Penrhyn Mawr in February

The North Wales meet was never going to have rivers to paddle in these conditions – most venues are too low a day after the rain stops, let alone two months ! The somewhat radical solution to this was to transform the weekend into a Sea Paddling trip, visiting the tide races around Anglesey. Saturday started at Trearddur Bay, having closely examined a lot of interesting small roads in Holyhead before finding the place to drop Neil’s car. Paddling out of the sheltered bay, we found a low swell, but no wind, and temperatures a bit higher than we had expected – all looking good for Tom’s first outing in a sea kayak.

The tide was running north and we soon found ourselves being whipped along smartly towards some interesting looking waves ahead – Penrhyn Mawr ! There seemed to be quite a big, and often breaking, wave out to seaward, so some of us chose to take the inside passage, where less turbulence was visible from the approach. This proved to be because the breaking waves were hidden from a distance by the significant drop at the start of the rapid ! It was one of those “I think I’ve changed my mind” moments, but by now it was too late to do anything except try to pick a downstream Vee and paddle forwards. Curling waves from both sides made a planned break-out to the right look unlikely, so we regrouped back in calmer waters some way further north. Neil, meanwhile, was cheerfully surfing the breaking wave in Mum’s sea boat – a bit different from his usual plastic playboat, precluding potential pop-outs …

Two of the seven duly elected to take the outside of South Stack whilst the others said “What the hell” and headed under the bridge, which proved tamer than expected. The tide continued to help us along, apart from one point where we rounded a promontory to find ourselves paddling hard against an eddy. A lunch stop at Soldier’s Point was where we lost Neil (he had to go to “beautify” himself for the Bangor Uni. Canoe Club dinner that night) and also Ann, who had been persuaded that with half the tread of one tyre hanging off, she might be better to get some new ones to avoid walking back home.

Paddling north with the tide towards the gap under the South Stack bridge. Photo: Andy Waddington
Paddling north with the tide towards the gap under the South Stack bridge

The tide having now turned, the five remaining were effortlessly propelled back down the coast, round the outside of South Stack and southwards back towards the start. Speeds of up to 12 km/h took very little effort but it was a mistake to get too close to the shore and into the eddy – doing so briefly, I saw everyone else suddenly shoot off ahead. Trearddur Bay now contained a little surf, but the surf also contained some sharp pointy rocks, somewhat alarming when finding oneself heading sideways towards them at some speed. It’s amazing how much energy is to be found in tired arms (we had paddled fifteen miles) when adrenalin is provided.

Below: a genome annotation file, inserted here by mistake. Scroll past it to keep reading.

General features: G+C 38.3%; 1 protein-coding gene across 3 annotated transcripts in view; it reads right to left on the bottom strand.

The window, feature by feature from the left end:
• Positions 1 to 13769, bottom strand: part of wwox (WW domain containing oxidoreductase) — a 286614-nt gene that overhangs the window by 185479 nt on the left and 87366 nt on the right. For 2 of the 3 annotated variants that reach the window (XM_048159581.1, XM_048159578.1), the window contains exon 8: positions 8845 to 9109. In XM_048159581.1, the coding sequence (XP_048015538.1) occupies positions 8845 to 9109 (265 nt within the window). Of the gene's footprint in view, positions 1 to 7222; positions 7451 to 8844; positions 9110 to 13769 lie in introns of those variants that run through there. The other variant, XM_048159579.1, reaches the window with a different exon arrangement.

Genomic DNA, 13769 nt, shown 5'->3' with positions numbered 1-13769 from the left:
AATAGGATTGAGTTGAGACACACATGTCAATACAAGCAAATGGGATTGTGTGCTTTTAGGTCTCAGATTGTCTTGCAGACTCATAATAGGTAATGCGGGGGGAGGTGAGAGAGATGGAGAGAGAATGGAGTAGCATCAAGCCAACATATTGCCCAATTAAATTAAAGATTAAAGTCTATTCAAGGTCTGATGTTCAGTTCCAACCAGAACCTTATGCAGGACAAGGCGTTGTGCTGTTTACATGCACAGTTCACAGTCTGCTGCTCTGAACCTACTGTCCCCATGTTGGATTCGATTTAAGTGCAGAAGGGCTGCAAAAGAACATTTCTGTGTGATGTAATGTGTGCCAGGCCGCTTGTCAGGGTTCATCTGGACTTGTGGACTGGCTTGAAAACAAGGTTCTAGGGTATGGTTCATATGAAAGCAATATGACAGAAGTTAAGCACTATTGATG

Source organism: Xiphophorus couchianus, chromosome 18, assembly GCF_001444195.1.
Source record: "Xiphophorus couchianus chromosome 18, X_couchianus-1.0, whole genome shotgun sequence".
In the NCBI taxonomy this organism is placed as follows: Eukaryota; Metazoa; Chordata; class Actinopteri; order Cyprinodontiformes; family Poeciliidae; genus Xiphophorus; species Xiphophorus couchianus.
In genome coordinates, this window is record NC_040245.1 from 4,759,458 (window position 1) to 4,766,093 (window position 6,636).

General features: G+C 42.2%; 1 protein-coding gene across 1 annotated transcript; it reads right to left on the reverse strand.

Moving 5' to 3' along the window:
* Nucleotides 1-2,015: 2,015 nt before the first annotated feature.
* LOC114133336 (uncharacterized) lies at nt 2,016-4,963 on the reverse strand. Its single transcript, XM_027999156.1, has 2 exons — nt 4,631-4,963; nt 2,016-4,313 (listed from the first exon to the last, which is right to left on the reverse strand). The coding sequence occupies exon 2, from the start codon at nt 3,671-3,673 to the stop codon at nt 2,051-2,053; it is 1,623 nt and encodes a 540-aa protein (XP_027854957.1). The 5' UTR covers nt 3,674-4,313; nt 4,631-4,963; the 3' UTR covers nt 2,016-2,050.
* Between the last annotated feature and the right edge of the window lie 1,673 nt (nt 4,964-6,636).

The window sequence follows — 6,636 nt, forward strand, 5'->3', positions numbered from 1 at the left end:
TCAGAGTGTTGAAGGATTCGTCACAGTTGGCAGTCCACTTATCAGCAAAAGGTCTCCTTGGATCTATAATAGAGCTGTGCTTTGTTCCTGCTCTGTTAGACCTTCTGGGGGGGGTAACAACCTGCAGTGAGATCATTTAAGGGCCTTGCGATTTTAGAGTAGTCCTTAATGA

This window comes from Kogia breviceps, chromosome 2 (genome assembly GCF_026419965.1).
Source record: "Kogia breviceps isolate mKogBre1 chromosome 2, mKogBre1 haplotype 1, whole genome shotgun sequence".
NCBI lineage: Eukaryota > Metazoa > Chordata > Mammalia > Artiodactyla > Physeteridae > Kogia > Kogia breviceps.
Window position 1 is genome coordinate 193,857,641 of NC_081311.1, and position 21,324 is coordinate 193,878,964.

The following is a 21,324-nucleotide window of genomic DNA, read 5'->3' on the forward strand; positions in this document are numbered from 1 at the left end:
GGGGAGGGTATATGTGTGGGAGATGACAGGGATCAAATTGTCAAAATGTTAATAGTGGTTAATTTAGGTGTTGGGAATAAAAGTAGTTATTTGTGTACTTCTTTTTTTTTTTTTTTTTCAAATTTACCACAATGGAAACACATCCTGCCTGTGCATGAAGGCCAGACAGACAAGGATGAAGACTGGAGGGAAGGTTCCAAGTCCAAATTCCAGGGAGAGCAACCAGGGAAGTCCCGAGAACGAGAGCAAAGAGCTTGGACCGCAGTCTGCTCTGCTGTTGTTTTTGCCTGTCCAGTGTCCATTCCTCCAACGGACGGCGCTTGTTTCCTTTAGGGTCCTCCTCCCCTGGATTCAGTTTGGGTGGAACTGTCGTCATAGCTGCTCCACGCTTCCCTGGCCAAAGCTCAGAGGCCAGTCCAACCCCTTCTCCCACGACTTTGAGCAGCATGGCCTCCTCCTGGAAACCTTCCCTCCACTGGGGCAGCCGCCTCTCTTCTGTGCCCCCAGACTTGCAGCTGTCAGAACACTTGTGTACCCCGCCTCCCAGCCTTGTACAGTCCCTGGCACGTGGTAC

Paddling in to Trearddur Bay through skerries. Photo: Andy Waddington
Paddling in to Trearddur Bay through skerries

On Sunday, we were without Neil, but Pete Ball had appeared, to maintain numbers. This time, a one-way trip making use of the tidal conveyor belt meant dropping Tom’s car at the beach just west of Point Lynas, before putting in at Cemlyn from the (free) NT carpark at the east end of the shingle bar. We then paddled past the steel superstructure of a jetty at Wylfa power station. Getting close enough to this (about 25m) to read the sign on the end, we found that it was telling us not to get nearer than 50m in case we were sucked into the “powerful water intake”. Round the next corner, lots of foam and a distinct warming of the water gave away the point where the returning water came over two massive weirs – bigger than most rivers we paddle.

Speeding along the tide, every bay had an eddy line (stay outside to avoid an end to forward progress) and every eddy line had at least a pair of Porpoise hunting. As the rate of knots threatened to have the paddle over before lunch, we pulled into the old brickworks about halfway – a most impressive piece of industrial archæology, with well-preserved kilns and boilers – once a scene of smoking chimneys and busy quays – the only access for arriving coal and departing bricks was by sea.

The old brick works on the north coast of Anglesey is a remarkable bit of industrial archaeology, still more easily reached from the sea than the land. Photo: Andy Waddington
The old brick works on the north coast of Anglesey is a remarkable bit of industrial archaeology

Back on the water, the race between East Mouse and the chemical works at Amlwch proved to be much tamer than last time I was here, possibly owing to the absence of a force five ! We were still making good speed along the coast, despite various pauses for rock-hopping, and all too soon we had to hang a right into the bay and the take-out, where an empty wheelchair on the beach proved to belong to one of several divers whose position was being given away by little domes of bubbles (and floats marked “DIVER” to fend off nasty propellors).

Lots of little gaps out of the tide for rock-hopping all along the north coast. Photo: Andy Waddington
Ann Jones rock hopping along the north coast